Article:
I am a bit of a ‘netmums’ addict. Today they launched their REAL Parenting campaign, recognising that we should all stop trying to be a ‘perfect’ parent and to relax and do the best we can in our own situation.
As all parents know , raising children is full of ups and downs. There is nothing more wonderful than watching your child grow and acquire new skills, they make you proud in so many ways. With all the joy and love that children give they also take from you a great deal. They take your independence, sleep, money,time, energy, appearance to name but a few. So why not be realistic and honest for a change – parenthood can be great but its also damned hard work and if we strive to be perfect parents won’t we always leave a little of ourselves behind?
My attitudes to parenting have changed a lot in the past 7 years. When my eldest daughter was born I had high expectations of the type of parent I would be. We used real nappies, had home made baby food and no sweets much before the age of 2, she was exclusively breast fed for 8 months and followed a strict routine. As an early years teacher I was keen to involve her in lots of creative messy activities , it was rare that you would leave our dining table without bits of glitter stuck to your clothes and she only watched television if I sat with her and we talked about it together.
My 2nd child followed a slightly less strict routine, was weaned on finger food because she wasn’t interested in my healthy mush and developed a penchant for ice-cream. She has therefore had sweet things from little after 6 months of age. She watches television with her sister and ‘Charlie and Lola’ is the perfect vehicle for keeping her occupied when you want to get on with things. She is in disposable nappies by the age of 2 and rarely paints, glues or plays with dough and clay.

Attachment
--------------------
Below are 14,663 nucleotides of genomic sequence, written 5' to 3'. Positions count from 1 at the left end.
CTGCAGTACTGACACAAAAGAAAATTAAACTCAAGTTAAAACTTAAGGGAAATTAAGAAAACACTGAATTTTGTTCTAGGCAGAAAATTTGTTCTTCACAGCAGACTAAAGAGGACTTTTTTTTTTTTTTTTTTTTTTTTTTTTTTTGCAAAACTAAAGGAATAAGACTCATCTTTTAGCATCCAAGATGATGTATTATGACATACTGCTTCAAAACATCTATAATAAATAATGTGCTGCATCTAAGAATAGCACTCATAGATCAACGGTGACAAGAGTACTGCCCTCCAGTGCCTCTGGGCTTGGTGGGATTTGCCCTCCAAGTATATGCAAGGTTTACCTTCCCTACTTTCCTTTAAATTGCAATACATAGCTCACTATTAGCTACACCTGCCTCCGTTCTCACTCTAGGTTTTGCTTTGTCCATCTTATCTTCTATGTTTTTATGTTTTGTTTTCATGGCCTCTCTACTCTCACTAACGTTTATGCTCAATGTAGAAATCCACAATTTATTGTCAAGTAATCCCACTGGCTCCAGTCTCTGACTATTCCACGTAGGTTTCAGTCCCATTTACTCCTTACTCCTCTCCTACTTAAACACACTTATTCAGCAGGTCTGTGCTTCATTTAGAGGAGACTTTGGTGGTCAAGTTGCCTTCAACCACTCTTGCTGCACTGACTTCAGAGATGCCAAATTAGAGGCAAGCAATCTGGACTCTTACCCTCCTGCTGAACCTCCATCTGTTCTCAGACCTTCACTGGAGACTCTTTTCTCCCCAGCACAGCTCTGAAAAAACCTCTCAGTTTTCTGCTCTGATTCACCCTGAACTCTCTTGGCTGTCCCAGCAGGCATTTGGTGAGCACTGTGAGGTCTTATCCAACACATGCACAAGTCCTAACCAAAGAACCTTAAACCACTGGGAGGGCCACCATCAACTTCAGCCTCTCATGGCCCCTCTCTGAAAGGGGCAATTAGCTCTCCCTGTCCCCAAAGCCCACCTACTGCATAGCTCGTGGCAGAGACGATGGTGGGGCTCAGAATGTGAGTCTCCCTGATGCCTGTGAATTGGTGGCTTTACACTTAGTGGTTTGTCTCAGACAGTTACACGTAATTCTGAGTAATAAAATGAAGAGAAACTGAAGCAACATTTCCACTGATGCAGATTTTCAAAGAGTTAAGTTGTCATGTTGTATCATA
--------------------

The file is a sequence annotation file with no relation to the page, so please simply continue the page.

My 3rd wears a mix of disposable and real nappies, has been introduced to one formula feed a day by 3 months old, and has fallen into a pattern of co-sleeping.
With the first 2 children I didn’t return to work until they were almost 2 year old and was happy to stay at home. This time I’m really looking forward to going back into the adult world again and building a life for myself. Does this make me a worse mother? I doubt it , surely a happy and fulfilled person will be best equipped to raise happy and fulfilled children.
My attitudes to parenting have changed , I feel a more relaxed parent (as much as one can be when juggling 3 small children) and have come to the conclusion that if you pressurize yourself too much about how you should behave as a parent , then somehow you lose a part of you. When all concept of who you were before has gone everything suffers, relationships break down, self esteem crumbles and you find yourself talking about the price of nappies and which level of spelling your child is on.
Give yourself a break, we are good parents, our kids will be fine if we instil in them basic values , love them and listen to them. Don’t give up everything for them , look after yourself or what will be left of you when they are gone?